Life cannot be fixed with a shot of vodka
It gave me confidence, it made me popular, I become emotionless; it provided a barrier from the outside world. Alcohol became my best and worst friend. It led to self-destruction; it became my coping mechanism to get through many tough times.
Alcohol to avoid
Growing up with an alcoholic grandfather who you cannot ever remember smelling like beer; you always swore to yourself that you would never drink because you have lived through the pain of watching your grandmother receive one too many hits to the face. My grandfather abused alcohol so he didn’t have to face his problems. Even though I swore that I would never turn out like him; to some extent I did. I abused alcohol to avoid what was going on in my life.
The first time I ever experienced drinking alcohol was on New Year’s Eve. I was easily encouraged by friends and family to have a few drinks to celebrate the New Year. You ask yourself ‘what harm can a few drinks do?’ It was the greatest feeling sinking one drink after the next- I was finally starting to feel accepted and being noticed. I was on top of the world. It was great; I couldn’t walk straight and my speech was slurred; I thought I was hilarious and so untouchable. I was off my face as you could call it. There was this guy that I thought was gorgeous and I never would have even spoken to him if I was sober. I remember sitting at the park waiting for midnight to arrive and he joined me. That was the first time I had sex. I lost my virginity to a guy I had met at a party and I was drunk.
I was thirteen at the time. Looking back at the situation I could say that would have never happened. I was young and stupid but it seems that I still didn’t learn my lesson.
Unusual home life
You could say my home life was not the best. It was always filled with people using drugs, numerous men walking in and out the doors and alcohol was drank all day long. You know it’s not normal; you are constantly comparing your life to other peoples and forever wishing it was just a dream. But it was not a dream it was reality and in this reality alcohol became my new best friend so I didn’t have to face the loneliness and emptiness of my life on my own.
I could write a novel about my experiences with alcohol.
But if I had to write a summary this is how I used and abused my new best friend.
I drank at parties so I could be someone else.
I drank to escape the nightmares of being sexually abused by your mother’s boyfriend.
I drank to reassure myself that it’s ok to stay in an abusive relationship.
I drank to cope with death and loss.
I drank in the hope that one day my life would be better.
I drank because I didn’t know what else to do.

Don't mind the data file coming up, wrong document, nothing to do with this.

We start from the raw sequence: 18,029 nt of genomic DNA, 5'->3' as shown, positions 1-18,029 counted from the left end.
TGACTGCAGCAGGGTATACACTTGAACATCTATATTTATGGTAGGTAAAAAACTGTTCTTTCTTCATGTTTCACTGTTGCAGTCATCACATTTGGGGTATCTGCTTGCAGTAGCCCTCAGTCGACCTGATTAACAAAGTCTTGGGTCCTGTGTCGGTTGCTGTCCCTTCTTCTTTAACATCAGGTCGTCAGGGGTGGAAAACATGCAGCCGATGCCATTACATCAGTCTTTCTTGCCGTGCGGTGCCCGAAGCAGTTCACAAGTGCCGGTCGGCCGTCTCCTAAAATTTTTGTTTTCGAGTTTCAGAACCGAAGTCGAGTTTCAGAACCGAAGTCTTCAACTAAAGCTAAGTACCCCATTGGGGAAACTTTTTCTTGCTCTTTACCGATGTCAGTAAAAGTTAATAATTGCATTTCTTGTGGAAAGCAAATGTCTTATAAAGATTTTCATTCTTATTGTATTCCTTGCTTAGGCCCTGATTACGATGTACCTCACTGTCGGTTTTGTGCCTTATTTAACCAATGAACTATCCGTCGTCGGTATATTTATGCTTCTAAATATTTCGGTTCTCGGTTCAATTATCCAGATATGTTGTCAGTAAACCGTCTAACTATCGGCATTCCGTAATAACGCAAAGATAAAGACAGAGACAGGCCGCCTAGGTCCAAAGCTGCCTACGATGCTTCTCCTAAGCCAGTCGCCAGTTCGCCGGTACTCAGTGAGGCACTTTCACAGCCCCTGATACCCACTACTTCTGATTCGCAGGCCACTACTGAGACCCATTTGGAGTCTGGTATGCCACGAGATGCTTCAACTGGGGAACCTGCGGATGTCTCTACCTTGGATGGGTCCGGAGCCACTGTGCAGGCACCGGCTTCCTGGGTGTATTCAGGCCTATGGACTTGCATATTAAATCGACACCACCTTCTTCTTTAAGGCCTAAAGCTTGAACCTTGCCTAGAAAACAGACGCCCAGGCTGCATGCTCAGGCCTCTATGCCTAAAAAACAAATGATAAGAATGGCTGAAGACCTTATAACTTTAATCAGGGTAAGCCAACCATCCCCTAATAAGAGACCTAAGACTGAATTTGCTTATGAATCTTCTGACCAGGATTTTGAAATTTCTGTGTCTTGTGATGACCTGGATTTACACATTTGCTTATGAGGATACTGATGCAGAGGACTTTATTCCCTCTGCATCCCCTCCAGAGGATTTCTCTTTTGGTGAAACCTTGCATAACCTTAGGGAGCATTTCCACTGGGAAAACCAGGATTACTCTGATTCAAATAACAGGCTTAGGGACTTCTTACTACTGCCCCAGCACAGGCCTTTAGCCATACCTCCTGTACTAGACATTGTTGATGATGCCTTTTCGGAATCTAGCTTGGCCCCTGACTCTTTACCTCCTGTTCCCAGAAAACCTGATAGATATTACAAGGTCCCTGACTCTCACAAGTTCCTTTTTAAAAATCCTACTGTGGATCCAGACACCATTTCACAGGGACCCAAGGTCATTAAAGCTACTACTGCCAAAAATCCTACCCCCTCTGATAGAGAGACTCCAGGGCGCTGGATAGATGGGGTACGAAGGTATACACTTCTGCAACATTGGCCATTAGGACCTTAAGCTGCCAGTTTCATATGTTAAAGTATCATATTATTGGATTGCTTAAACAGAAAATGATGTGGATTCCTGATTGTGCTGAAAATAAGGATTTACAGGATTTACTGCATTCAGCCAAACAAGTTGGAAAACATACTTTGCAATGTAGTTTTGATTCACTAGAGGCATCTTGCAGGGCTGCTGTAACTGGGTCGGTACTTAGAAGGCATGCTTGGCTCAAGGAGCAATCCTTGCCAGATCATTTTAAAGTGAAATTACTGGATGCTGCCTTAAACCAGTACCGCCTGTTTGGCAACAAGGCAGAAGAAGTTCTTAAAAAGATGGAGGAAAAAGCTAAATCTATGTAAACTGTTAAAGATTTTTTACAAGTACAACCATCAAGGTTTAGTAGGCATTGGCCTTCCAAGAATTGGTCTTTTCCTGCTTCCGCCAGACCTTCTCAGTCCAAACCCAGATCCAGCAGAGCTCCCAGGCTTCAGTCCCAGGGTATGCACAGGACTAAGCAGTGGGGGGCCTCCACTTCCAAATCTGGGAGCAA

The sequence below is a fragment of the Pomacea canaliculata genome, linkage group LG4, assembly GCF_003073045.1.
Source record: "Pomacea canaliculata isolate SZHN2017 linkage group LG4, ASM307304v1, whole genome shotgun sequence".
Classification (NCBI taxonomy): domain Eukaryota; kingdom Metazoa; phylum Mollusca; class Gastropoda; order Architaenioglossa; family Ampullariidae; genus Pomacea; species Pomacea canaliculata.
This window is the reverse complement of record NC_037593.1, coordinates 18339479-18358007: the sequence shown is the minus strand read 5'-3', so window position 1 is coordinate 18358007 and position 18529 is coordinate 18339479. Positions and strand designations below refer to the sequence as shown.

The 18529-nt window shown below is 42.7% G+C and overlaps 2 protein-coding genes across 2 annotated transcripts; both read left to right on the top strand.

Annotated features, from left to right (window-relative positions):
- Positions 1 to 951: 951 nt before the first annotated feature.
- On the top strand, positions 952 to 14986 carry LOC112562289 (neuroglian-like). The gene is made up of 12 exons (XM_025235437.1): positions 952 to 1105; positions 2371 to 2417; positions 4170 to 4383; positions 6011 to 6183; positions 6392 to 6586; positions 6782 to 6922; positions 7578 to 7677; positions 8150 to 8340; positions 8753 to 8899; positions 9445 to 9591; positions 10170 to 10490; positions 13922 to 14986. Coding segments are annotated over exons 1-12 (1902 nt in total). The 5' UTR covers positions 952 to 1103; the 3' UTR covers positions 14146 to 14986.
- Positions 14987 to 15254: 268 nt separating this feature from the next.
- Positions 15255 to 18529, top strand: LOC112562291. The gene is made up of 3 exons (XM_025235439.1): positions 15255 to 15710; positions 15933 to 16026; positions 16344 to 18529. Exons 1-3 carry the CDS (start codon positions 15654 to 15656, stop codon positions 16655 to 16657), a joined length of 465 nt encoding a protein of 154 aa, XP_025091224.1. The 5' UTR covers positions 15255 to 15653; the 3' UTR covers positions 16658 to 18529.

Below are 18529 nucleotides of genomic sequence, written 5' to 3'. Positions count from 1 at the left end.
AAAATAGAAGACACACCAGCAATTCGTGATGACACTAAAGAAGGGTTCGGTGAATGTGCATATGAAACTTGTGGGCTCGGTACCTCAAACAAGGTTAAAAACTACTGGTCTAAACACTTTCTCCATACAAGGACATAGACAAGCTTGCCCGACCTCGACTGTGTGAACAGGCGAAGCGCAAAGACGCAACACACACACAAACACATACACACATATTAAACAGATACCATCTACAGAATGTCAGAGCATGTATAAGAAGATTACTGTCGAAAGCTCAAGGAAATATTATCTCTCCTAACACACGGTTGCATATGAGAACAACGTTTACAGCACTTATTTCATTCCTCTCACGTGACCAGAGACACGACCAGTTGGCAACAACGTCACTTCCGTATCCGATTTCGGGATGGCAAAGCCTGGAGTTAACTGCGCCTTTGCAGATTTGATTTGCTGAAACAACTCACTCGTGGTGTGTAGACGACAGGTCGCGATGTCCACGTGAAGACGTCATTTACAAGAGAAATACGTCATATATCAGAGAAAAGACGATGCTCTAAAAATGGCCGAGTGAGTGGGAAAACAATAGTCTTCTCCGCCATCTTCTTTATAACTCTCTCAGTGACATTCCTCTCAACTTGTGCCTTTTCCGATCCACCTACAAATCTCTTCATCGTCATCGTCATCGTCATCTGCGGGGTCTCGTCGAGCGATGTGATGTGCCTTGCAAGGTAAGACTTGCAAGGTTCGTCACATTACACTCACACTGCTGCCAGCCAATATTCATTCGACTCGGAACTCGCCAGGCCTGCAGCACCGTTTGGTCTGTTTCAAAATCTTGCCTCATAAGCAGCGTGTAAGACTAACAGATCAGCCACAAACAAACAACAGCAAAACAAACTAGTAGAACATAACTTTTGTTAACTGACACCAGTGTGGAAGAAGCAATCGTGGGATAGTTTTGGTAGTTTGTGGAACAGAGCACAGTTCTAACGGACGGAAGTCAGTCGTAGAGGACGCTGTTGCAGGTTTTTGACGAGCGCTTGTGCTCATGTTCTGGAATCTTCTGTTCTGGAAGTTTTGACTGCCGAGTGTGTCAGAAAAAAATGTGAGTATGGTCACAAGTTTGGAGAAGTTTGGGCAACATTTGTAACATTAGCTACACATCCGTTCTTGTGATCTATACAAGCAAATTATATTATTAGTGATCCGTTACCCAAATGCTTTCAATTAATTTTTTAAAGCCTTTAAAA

You could say that drinking alcohol was ingrained in my life. It has played a huge part in my life and it was a mechanism to cope with my life. I admit that I have not had the best start to life. A lot of things have happened that were out of my control but I have also made some poor life choices as well. Looking back over my teenage years I realise how detrimental alcohol can be. It can provide a temporary fix to deep down problems but by no means is it a solution. One correct decision I have made in my life is that I did eventually seek help. I did come to the realisation that alcohol cannot be my best friend forever and that I do have to change my life.
Better way to move on
I can proudly say that I have just done that. I have logged on to Reach Out! when life sucked; I have taken away many tools and resources that I now apply to my everyday life; I no longer feel alone and scared. I have spent many agonising hours in counsellors and psychologists offices exposing my life and myself. I have gone through many boxes of tissues and felt emotions that have always been foreign to me. I bared my soul basically; exposing issues and situations I have been through and always been scared and ashamed about. I have come along way from that thirteen year old in the park and for once in my life I am not ashamed of the person who I am today. Today I still face problems; I still deal with demons from my past but I have found a better way to get through them and move on. I can gladly say that alcohol has no part in this.
Asking for help
Today the pressures of drinking alcohol are more dominant, it seems to be ingrained in our culture and our social lives. One thing I now know is that with drinking alcohol along comes responsibility. It is fine to have a few drinks but what is important is to know when to stop. If you find that you are becoming increasingly dependent on alcohol to get through situations- seek help. There is no shame in asking for help because ultimately its going to allow you to lead a better and happier life. Life cannot be fixed with a shot of vodka or a cheap cask of wine.
By a 20-year-old woman